New report explores middle-aged men’s experiences of mental health and suicidal behaviour

In the Autumn of 2021, Healthwatch Essex engaged with a group of middle-aged men who had experienced suicidal feelings. We hoped to understand and explore men’s mental health and the factors which contributed to these suicidal behaviours. The participant’s accounts provided valuable insight into men’s mental health and the factors and life pressures that contribute to suicidal thoughts. These findings are now shared in a new report titled ‘“The more we talk about it, the better it will be”: Middle-Aged Men’s Experiences of Mental Health and Suicide’.

Despite recent national campaigns to reduce the stigma associated with mental health and to encourage those at risk to seek support earlier on, suicide rates among men remain persistently high. With this in mind, Healthwatch Essex sought to understand men’s lived experiences and explore what led them to contemplate suicide.

The men interviewed as part of our study, described how their suicidal feelings were often a result of multiple pressures, societal burden, the stigma associated with men and mental health, life events, trauma and work pressures. It was not a single event, but often the accumulation of these pressures which triggered feelings of personal failure and a sense of losing control, which contributed to thoughts of suicidal ideation. Middle age is often a period of increased life demands, navigating of life changes and the juggling of multiple roles. Many of our participants described major life changes such as becoming a parent, the experience of bereavement or the diagnosis of a health condition as sources of pressure. There was also a sense that the increasingly fast pace of modern life reduced their sense of security and connectedness. Several men that we spoke to had previously viewed work as a source of self-worth and stability. Now, they regarded it as a source of stress. This is due in part to the rise in insecure work conditions and a lack of work/life balance.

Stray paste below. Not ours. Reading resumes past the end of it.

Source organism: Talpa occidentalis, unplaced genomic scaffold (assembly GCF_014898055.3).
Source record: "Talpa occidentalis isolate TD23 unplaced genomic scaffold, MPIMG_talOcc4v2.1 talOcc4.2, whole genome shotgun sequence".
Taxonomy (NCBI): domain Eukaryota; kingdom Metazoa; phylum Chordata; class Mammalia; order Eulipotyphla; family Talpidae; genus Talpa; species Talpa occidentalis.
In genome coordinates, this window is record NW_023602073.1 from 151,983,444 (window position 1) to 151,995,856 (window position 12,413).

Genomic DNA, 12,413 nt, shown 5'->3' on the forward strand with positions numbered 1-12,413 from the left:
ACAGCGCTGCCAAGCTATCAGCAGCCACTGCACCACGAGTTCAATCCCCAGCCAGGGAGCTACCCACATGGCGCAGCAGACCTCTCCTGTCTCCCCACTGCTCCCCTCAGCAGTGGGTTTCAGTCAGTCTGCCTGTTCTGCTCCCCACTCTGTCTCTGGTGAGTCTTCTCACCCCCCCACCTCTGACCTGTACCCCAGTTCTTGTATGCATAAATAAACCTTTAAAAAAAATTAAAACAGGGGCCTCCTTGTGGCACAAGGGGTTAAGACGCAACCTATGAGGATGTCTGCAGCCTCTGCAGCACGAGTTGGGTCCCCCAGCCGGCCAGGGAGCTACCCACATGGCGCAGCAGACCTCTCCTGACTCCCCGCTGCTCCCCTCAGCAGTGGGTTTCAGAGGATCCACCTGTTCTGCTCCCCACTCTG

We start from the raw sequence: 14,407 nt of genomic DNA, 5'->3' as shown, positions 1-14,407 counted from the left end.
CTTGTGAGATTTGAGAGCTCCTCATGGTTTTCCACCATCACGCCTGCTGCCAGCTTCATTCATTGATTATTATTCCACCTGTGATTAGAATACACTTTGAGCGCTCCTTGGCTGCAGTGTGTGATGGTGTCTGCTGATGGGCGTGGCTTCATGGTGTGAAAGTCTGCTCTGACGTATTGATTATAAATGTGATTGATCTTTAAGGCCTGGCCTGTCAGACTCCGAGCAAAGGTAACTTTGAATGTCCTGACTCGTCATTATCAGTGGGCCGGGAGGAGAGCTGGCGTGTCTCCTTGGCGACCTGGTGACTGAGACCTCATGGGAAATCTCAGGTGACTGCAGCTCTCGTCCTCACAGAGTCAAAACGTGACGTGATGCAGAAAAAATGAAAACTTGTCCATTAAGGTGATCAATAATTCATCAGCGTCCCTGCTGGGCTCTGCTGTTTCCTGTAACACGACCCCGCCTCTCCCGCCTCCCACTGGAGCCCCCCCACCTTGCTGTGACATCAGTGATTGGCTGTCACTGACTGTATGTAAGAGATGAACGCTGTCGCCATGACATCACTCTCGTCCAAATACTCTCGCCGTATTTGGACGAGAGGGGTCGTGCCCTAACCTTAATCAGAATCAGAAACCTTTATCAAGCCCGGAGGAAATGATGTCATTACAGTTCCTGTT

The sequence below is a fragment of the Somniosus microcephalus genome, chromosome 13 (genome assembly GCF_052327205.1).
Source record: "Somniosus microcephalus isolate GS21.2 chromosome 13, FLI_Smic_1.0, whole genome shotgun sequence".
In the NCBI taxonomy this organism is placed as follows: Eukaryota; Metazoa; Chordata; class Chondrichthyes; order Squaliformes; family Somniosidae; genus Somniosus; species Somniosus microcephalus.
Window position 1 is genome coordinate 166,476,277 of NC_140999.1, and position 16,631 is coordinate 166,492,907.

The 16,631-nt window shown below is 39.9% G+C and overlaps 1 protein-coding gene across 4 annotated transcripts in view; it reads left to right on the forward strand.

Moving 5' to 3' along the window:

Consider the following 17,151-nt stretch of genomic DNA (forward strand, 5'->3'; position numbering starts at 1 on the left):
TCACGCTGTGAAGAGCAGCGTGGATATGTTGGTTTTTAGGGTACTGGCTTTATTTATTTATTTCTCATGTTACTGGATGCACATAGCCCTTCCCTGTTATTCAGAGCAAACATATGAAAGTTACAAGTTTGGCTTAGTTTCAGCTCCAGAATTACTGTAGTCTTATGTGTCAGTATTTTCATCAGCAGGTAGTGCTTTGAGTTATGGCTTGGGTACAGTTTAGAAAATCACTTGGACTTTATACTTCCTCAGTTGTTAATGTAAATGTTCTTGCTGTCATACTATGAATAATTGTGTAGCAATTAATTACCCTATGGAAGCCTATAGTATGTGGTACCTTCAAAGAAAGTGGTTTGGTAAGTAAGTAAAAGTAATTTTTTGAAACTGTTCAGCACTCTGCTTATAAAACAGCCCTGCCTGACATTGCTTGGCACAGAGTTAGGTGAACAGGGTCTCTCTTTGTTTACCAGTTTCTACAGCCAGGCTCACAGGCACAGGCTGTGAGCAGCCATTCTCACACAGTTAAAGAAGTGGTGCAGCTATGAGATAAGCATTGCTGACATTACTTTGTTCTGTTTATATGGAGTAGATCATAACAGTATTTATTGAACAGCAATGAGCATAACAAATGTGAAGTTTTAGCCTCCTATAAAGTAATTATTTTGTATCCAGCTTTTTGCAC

Our study found that the men who attempted to reach out and seek help, were often met with a lack of understanding and limited support. This response reinforced their views that they should internalise their concerns, and limit how they express themselves. Men were conscious that they did not want to be a ‘burden’ on family and friends and would often withdraw socially. Healthwatch Essex recognise that there is a need to identify those at risk and to tailor suicide prevention campaigns, so that they resonate with middle-aged men. This will hopefully normalise the act of speaking out and seeking support amongst middle-aged men who are struggling.

Healthwatch Essex’s Research Manager, Dr Kate Mahoney, said: “This report identifies the wide variety of stressors that negatively affect middle-aged men’s mental health. Men clearly require spaces to openly discuss the pressure they feel to conform to narrow definitions of masculinity. As a society, more work needs to be done to overcome the stigma attached to suicide. Men need to know that they will be greeted with empathy and support when they open up about their feelings of suicidal ideation. By identifying avenues for further research, we hope that this report is just the beginning; a step towards understanding the complexities of men’s mental health experiences across the course of their lives, as told in their own words.”

The full report can be found here.